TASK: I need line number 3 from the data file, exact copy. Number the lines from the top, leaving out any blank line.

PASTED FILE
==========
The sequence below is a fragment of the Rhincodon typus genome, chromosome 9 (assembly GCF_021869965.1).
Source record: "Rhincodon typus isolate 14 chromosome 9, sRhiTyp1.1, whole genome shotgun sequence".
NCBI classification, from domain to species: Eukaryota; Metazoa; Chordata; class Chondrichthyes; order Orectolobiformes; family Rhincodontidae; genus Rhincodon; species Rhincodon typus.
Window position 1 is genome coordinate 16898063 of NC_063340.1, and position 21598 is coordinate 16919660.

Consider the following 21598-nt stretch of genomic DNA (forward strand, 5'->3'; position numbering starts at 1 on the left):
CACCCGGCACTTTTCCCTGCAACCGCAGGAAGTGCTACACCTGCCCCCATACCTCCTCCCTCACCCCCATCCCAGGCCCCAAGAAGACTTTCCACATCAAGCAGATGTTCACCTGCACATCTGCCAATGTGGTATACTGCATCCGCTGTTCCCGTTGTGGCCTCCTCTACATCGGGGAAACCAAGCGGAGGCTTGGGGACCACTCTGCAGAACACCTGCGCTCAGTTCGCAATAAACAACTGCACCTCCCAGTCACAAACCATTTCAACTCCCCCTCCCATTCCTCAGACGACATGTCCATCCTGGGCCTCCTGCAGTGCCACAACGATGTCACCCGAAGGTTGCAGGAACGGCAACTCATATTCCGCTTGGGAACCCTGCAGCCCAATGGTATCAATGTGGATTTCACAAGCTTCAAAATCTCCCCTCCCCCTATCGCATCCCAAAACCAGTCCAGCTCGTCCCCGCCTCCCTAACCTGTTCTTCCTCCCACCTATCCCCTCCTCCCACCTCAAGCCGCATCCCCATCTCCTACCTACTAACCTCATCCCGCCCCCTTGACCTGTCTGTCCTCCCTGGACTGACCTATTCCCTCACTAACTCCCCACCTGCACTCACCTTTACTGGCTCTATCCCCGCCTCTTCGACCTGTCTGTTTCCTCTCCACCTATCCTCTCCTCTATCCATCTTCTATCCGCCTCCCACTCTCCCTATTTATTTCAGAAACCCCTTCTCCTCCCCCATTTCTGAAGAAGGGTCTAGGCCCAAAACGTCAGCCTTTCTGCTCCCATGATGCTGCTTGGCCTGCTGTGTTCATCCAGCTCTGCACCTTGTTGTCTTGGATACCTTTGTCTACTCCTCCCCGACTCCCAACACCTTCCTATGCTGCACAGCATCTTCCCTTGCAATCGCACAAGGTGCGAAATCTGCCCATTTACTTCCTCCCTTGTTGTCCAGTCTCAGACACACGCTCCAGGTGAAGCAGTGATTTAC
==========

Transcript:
NCBI classification, from domain to species: Eukaryota; Metazoa; Chordata; class Chondrichthyes; order Orectolobiformes; family Rhincodontidae; genus Rhincodon; species Rhincodon typus.